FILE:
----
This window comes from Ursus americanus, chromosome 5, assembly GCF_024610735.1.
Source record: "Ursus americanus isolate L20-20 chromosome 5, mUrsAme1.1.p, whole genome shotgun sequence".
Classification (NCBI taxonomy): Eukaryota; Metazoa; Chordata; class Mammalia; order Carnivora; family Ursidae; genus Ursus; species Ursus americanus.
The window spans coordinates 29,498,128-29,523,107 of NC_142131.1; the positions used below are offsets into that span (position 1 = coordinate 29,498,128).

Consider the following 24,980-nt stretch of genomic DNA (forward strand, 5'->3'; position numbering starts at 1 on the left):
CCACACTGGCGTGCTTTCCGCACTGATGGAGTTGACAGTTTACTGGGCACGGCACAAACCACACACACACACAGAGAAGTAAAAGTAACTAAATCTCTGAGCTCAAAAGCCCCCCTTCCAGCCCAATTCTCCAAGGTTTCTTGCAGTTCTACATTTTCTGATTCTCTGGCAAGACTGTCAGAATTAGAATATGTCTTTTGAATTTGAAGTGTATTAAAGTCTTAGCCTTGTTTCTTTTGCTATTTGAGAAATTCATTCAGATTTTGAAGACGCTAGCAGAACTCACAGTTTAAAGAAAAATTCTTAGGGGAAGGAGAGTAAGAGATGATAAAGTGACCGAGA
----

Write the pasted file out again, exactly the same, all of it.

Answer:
This window comes from Ursus americanus, chromosome 5, assembly GCF_024610735.1.
Source record: "Ursus americanus isolate L20-20 chromosome 5, mUrsAme1.1.p, whole genome shotgun sequence".
Classification (NCBI taxonomy): Eukaryota; Metazoa; Chordata; class Mammalia; order Carnivora; family Ursidae; genus Ursus; species Ursus americanus.
The window spans coordinates 29,498,128-29,523,107 of NC_142131.1; the positions used below are offsets into that span (position 1 = coordinate 29,498,128).

Consider the following 24,980-nt stretch of genomic DNA (forward strand, 5'->3'; position numbering starts at 1 on the left):
CCACACTGGCGTGCTTTCCGCACTGATGGAGTTGACAGTTTACTGGGCACGGCACAAACCACACACACACACAGAGAAGTAAAAGTAACTAAATCTCTGAGCTCAAAAGCCCCCCTTCCAGCCCAATTCTCCAAGGTTTCTTGCAGTTCTACATTTTCTGATTCTCTGGCAAGACTGTCAGAATTAGAATATGTCTTTTGAATTTGAAGTGTATTAAAGTCTTAGCCTTGTTTCTTTTGCTATTTGAGAAATTCATTCAGATTTTGAAGACGCTAGCAGAACTCACAGTTTAAAGAAAAATTCTTAGGGGAAGGAGAGTAAGAGATGATAAAGTGACCGAGA